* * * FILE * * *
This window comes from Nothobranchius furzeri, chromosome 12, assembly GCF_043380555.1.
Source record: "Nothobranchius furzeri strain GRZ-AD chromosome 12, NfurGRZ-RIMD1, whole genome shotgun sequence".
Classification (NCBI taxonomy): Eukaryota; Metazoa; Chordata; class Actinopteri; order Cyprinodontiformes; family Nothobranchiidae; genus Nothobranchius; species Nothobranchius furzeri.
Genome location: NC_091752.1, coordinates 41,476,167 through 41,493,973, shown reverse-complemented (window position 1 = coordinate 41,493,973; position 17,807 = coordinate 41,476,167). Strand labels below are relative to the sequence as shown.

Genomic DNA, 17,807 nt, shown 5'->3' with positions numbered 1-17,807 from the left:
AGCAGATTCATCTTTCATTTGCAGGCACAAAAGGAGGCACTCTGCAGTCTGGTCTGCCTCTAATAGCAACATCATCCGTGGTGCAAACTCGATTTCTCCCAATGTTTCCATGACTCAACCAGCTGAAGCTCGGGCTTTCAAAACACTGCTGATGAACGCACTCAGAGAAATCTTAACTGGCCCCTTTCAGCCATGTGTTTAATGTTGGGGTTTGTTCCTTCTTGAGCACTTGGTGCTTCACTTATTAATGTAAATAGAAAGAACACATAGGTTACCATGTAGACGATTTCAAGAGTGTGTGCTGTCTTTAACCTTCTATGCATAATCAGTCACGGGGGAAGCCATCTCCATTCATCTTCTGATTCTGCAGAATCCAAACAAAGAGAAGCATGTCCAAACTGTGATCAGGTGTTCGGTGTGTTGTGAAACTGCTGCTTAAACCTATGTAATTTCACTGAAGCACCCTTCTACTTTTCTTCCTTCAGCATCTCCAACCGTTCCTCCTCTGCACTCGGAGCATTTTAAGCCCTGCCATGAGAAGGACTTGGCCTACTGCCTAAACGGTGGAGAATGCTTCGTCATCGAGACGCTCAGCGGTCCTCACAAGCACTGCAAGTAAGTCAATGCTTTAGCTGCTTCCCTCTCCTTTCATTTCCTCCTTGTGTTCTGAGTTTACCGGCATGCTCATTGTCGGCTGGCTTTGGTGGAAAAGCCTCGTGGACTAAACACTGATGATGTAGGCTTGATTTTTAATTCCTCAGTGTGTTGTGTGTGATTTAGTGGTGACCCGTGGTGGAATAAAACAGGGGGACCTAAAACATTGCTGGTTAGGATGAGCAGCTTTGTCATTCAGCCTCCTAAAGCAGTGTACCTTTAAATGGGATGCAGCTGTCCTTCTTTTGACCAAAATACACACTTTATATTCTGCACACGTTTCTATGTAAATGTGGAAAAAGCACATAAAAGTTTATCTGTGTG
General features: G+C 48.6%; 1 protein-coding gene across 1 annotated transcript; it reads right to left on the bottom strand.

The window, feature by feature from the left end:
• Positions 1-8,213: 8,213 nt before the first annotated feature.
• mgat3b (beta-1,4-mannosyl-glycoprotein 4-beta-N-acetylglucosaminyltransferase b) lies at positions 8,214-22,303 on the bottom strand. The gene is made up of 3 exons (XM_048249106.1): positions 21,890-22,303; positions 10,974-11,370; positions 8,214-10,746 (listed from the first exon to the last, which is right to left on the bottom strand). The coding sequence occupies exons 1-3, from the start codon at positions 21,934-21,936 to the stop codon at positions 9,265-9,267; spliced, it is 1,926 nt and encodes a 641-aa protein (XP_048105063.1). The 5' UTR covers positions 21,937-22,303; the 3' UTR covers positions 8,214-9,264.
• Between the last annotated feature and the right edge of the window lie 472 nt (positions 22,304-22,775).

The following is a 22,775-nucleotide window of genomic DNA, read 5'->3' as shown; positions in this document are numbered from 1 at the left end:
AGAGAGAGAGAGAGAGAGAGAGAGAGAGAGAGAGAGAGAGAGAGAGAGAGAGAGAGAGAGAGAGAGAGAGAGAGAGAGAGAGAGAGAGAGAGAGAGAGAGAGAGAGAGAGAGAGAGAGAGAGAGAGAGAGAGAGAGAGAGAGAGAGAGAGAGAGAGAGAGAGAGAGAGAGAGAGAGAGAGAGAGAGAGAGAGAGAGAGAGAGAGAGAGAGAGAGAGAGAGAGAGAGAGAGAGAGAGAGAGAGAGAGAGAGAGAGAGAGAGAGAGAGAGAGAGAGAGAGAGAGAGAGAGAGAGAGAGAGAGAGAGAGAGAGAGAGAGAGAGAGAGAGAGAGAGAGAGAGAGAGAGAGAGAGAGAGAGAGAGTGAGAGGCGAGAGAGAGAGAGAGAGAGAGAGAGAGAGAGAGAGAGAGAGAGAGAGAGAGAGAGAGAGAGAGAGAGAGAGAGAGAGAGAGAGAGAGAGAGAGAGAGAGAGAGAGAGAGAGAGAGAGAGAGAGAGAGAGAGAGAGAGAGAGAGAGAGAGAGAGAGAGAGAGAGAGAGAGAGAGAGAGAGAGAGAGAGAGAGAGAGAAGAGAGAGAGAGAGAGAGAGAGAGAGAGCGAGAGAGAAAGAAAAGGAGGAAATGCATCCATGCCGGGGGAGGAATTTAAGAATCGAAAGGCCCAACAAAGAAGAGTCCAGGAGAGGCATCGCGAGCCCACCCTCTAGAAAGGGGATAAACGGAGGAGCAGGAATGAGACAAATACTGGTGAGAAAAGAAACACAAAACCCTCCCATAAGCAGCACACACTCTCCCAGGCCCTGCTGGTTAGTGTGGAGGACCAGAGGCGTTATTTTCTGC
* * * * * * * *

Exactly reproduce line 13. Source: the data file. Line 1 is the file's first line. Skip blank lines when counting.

AGAGAGAGAGAGAGAGAGAGAGAGAGAGAGAGAGAGAGAGAGAGAGAGAGAGAGAGAGAGAGAGAGAGAGAGAGAGAGAGAGAGAGAGAGAGAGAGAGAGAGAGAGAGAGAGAGAGAGAGAGAGAGAGAGAGAGAGAGAGAGAGAGAGAGAGAGAGAGAGAGAGAGAGAGAGAGAGAGAGAGAGAGAGAGAGAGAGAGAGAGAGAGAGAGAGAGAGAGAGAGAGAGAGAGAGAGAGAGAGAGAGAGAGAGAGAGAGAGAGAGAGAGAGAGAGAGAGAGAGAGAGAGAGAGAGAGAGAGAGAGAGAGAGAGAGAGAGAGAGAGAGAGAGAGAGAGAGAGAGAGAGAGAGAGAGAGAGAGAGTGAGAGGCGAGAGAGAGAGAGAGAGAGAGAGAGAGAGAGAGAGAGAGAGAGAGAGAGAGAGAGAGAGAGAGAGAGAGAGAGAGAGAGAGAGAGAGAGAGAGAGAGAGAGAGAGAGAGAGAGAGAGAGAGAGAGAGAGAGAGAGAGAGAGAGAGAGAGAGAGAGAGAGAGAGAGAGAGAGAGAGAGAGAGAGAGAGAGAGAGAGAAGAGAGAGAGAGAGAGAGAGAGAGAGAGCGAGAGAGAAAGAAAAGGAGGAAATGCATCCATGCCGGGGGAGGAATTTAAGAATCGAAAGGCCCAACAAAGAAGAGTCCAGGAGAGGCATCGCGAGCCCACCCTCTAGAAAGGGGATAAACGGAGGAGCAGGAATGAGACAAATACTGGTGAGAAAAGAAACACAAAACCCTCCCATAAGCAGCACACACTCTCCCAGGCCCTGCTGGTTAGTGTGGAGGACCAGAGGCGTTATTTTCTGC